Second Life: Real Money in a Virtual World

Reuben Steiger and Steve Inskeep check out one of Second Life's most popular clothing stores. i i

hide captionYou can buy an entire virtual wardrobe in Second Life. Here, Reuben Steiger (left) and Steve Inskeep check out one of the virtual world's most popular clothing stores. Inskeep is wearing one of his new finds, a yellow tie.

Millions of Us
Reuben Steiger and Steve Inskeep check out one of Second Life's most popular clothing stores.

You can buy an entire virtual wardrobe in Second Life. Here, Reuben Steiger (left) and Steve Inskeep check out one of the virtual world's most popular clothing stores. Inskeep is wearing one of his new finds, a yellow tie.

Millions of Us

You can make a lot of money buying and selling things that are not real. Second Life has built a booming virtual economy around some little animated characters called avatars.

Avatars live in a computer-generated city, and participants can create their own character for free. For a few pennies here or a dollar there, you can accessorize your avatar with new clothing, a car, even a house.

All that spare change has really started to add up and Second Life has earned hundreds of millions of very real dollars.

Steve Inskeep got a tour of the simulated city from Reuben Steiger, who runs a company called Millions of Us that helps businesses do business in Second Life.

Steiger spoke with Inskeep from a studio in San Francisco as their digital counterparts met outside a theater somewhere in cybertown.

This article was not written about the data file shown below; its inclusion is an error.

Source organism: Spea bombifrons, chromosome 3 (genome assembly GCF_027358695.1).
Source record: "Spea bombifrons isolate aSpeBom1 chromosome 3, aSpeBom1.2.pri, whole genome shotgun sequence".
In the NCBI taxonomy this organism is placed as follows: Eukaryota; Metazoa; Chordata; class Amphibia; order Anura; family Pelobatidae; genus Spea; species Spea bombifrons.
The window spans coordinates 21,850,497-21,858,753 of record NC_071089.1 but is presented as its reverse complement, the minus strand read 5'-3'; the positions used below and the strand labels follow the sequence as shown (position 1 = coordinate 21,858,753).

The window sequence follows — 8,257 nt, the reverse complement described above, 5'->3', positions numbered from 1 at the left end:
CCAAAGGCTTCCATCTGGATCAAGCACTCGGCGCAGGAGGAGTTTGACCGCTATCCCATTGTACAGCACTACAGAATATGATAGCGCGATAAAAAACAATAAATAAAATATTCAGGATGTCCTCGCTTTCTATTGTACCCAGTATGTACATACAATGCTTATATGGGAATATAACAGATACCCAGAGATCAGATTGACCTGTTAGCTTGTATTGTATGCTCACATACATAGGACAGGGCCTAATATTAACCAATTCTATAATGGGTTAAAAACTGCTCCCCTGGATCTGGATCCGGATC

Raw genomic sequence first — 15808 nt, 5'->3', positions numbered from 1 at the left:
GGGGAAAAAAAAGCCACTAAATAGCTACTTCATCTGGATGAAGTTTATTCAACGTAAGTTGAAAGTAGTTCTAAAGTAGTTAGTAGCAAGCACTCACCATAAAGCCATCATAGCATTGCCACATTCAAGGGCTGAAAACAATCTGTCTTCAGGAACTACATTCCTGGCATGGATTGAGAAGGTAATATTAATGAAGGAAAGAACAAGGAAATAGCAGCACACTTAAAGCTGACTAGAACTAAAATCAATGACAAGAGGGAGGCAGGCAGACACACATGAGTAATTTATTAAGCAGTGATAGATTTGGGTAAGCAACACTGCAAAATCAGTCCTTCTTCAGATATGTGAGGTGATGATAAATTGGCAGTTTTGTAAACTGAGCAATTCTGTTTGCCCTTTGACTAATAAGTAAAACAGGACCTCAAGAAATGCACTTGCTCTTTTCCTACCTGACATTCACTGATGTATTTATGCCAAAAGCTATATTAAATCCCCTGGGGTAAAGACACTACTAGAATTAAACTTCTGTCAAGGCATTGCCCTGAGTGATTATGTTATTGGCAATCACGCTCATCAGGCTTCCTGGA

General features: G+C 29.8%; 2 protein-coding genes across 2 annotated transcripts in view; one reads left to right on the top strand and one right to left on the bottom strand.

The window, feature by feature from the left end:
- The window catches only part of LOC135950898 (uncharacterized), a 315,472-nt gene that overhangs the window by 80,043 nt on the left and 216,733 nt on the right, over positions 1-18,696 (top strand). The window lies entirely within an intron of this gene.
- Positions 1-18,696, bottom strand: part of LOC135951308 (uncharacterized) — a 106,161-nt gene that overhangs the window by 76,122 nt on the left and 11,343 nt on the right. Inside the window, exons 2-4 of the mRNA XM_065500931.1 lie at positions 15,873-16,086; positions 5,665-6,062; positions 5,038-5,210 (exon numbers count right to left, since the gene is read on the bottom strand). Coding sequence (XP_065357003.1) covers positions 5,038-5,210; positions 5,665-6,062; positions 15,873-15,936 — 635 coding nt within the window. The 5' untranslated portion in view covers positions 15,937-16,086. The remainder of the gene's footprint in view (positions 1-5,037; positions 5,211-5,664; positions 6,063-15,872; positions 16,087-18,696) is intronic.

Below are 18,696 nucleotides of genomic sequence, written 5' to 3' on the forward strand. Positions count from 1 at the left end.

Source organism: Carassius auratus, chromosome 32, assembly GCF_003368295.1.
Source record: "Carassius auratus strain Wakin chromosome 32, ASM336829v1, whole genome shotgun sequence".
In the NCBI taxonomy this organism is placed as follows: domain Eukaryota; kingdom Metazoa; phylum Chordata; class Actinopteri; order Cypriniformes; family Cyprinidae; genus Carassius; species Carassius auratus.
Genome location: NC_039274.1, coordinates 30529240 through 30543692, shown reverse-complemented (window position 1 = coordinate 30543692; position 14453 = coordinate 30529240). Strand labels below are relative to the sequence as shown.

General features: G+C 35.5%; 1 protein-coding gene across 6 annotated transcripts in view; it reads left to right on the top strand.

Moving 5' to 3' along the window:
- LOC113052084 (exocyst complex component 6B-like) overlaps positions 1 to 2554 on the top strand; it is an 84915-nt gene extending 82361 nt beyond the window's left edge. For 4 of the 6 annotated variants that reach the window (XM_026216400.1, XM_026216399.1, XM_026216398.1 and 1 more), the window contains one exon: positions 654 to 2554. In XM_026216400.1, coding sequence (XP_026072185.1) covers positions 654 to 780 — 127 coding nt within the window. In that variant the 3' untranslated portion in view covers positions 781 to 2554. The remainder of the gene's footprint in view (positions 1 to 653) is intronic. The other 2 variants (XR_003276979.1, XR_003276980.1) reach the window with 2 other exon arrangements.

A Second Life to Live

The View from Second Life

Suzanne Vega's avatar (left), and the real thing.

hide captionSinger Suzanne Vega's avatar (left), and the real thing.

Lichtenstein Media
Reuters correspondent Adam Pasick's Second Life avatar and his first-life headshot. i i

hide captionReuters correspondent Adam Pasick's Second Life avatar (left) and his first-life headshot.

Reuters correspondent Adam Pasick's Second Life avatar and his first-life headshot.

Reuters correspondent Adam Pasick's Second Life avatar (left) and his first-life headshot.

Over the last few years, many people's real lives have begun to spill over more and more into their online lives, and the population of virtual worlds is booming. Six and a half million users quest for powers and treasures in the online game site World of Warcraft, and hundreds of thousands live at least part of the time in an online world called Second Life.

For those of you immersed in "first lives," a virtual world is an interactive Internet environment which can be accessed by multiple users. Not all of these worlds are games. In Second Life, some people have businesses that generate thousands of dollars in real money, some socialize, and some attend events that blur the line with the real world.

Former Gov. Mark Warner (D-VA) recently held a Q&A in Second Life. Ben Folds performed a concert there, and first-life journalists from CNET, Wired, and now Reuters have opened bureaus in Second Life. And as the economies of virtual worlds develop, some lawmakers are beginning to consider real-world taxes.

Guests and callers talk about what they do in their second lives and why.

Guests:

Adam Pasick, Reuters Second Life bureau chief

Bill Lichtenstein, president, Lichtenstein Creative Media

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